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                  #53
                  Originally posted by Bungleboy View Post
                  Does the LL have any justification to seek compensation from the letting agent over their negligence to not cover themselves against the cancelation of new tenants moving in or was this the risk assumed to be taken by the landlord?
                  It is irrelevant in terms of your liability to the LL whether the LL has a claim against the agent or not.

                  Comment


                    #54
                    But the tenant here has not abandoned the property. The landlord said he would release him. Relying on that assurance, the tenant moved out. A check out was done which is consistent with the tenancy having come to an end as is agreeing to release the deposit.

                    All these cases are tricky. The question which needs to be asked is whether in all the circumstances it is reasonable for one party to insist there has been no surrender.

                    Confusion arises because the terms are not set out clearly.

                    Comment


                      #55
                      Originally posted by westminster View Post
                      It is irrelevant in terms of your liability to the LL whether the LL has a claim against the agent or not.
                      Our liability to the LL is what is bothering me as I am now in doubt of where we stand. I have started a new thread and your contribution to the discussion would be very much appreciated: here Thanks

                      Comment


                        #56
                        Thanks for your responses.

                        The evidence we have for the LL releasing us from our contract is a telephone call from the letting agent (recoreded by the letting agent) saying that the LL agrees to release us. A seperate email from the LL confirming our departure and wishing us well and thanking us for being good tenants. We also have emails from the letting agent stipulating how much we need to pay them and to the landlord i.e paying rent up until the 19th April when the new tenants were to move in. There was also a phone call from the estate agent(recorded by the estate agent - and we have this in writing that all pone calls are recorded by them), confirming when the checkout company would come to do the checkout.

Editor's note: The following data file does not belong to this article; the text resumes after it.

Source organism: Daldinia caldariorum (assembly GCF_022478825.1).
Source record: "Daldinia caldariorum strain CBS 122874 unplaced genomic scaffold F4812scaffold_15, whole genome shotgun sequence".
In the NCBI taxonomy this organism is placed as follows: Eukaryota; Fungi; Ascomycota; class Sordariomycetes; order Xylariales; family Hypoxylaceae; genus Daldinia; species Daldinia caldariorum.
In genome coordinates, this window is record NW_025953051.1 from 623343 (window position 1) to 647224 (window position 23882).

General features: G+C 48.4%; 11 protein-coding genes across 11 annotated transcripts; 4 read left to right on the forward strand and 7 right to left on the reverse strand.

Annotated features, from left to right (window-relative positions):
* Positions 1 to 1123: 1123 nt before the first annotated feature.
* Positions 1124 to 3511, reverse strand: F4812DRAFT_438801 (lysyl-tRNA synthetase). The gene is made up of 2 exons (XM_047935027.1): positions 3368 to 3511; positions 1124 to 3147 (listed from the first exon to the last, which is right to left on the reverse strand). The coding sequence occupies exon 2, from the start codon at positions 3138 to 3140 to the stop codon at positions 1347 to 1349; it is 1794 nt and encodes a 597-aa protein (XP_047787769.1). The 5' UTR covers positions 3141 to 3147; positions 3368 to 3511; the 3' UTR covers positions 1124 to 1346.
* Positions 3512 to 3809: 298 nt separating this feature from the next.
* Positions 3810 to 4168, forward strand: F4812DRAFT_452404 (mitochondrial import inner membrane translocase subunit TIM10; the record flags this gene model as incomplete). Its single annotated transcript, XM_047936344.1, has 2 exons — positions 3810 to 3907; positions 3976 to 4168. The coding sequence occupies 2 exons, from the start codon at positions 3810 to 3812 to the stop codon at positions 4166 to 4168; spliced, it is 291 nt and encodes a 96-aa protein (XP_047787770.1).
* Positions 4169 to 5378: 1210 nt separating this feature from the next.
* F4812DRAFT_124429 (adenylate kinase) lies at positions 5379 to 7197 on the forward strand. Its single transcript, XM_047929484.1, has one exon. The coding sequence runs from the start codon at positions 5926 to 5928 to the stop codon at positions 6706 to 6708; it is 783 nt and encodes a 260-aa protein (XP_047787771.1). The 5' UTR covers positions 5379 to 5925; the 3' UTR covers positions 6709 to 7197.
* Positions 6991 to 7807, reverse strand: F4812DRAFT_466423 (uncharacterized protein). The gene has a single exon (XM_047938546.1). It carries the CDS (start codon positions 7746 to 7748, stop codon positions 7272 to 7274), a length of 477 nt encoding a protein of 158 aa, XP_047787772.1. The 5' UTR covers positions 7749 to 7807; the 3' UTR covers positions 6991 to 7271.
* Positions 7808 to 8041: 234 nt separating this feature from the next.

There were no terms and conditions set out based upon this early release and certainly no mention of what are liability would be if the new tenants would cancel.

                        Also, the letting agent has kept the holding deposit from the new tenants that have cancelled - Does this not imply that they have taken a sum of rent from these tenants and therefore, is further evidence of our release from the contract as the LL cannot accept rent from two parties for the same property? Surely the LL or letting Agent is not entitled to keep this money if it is we who are still liable to be paying rent - the fact that they have kept it is an admittance that we are no longer liable to the LL?

                        Comment


                          #57
                          Originally posted by Bungleboy View Post
                          The evidence we have etc
                          What you have added confirms my opinion that there has been a surrender by operation of law.

                          Comment


                            #58
                            Originally posted by Lawcruncher View Post
                            What you have added confirms my opinion that there has been a surrender by operation of law.
                            Despite my initial concerns, I agree.

                            Comment


                              #59
                              LA holding dep from prospective Ts does not mean rent for Tenancy. If prospects withdrew, it is their penalty for doing so and may yet have to be returned. Now proof of an AST, signed by prospects, would def indicate LLs acceptance of OPs surrender IMO

                              Comment


                                #60
                                Originally posted by mariner View Post
                                LA holding dep from prospective Ts does not mean rent for Tenancy. If prospects withdrew, it is their penalty for doing so and may yet have to be returned. Now proof of an AST, signed by prospects, would def indicate LLs acceptance of OPs surrender IMO
                                But not before they would have signed an AST? Surely, accepting a deposit from the prospective tenants is further evidence that they accept our surrender of the lease?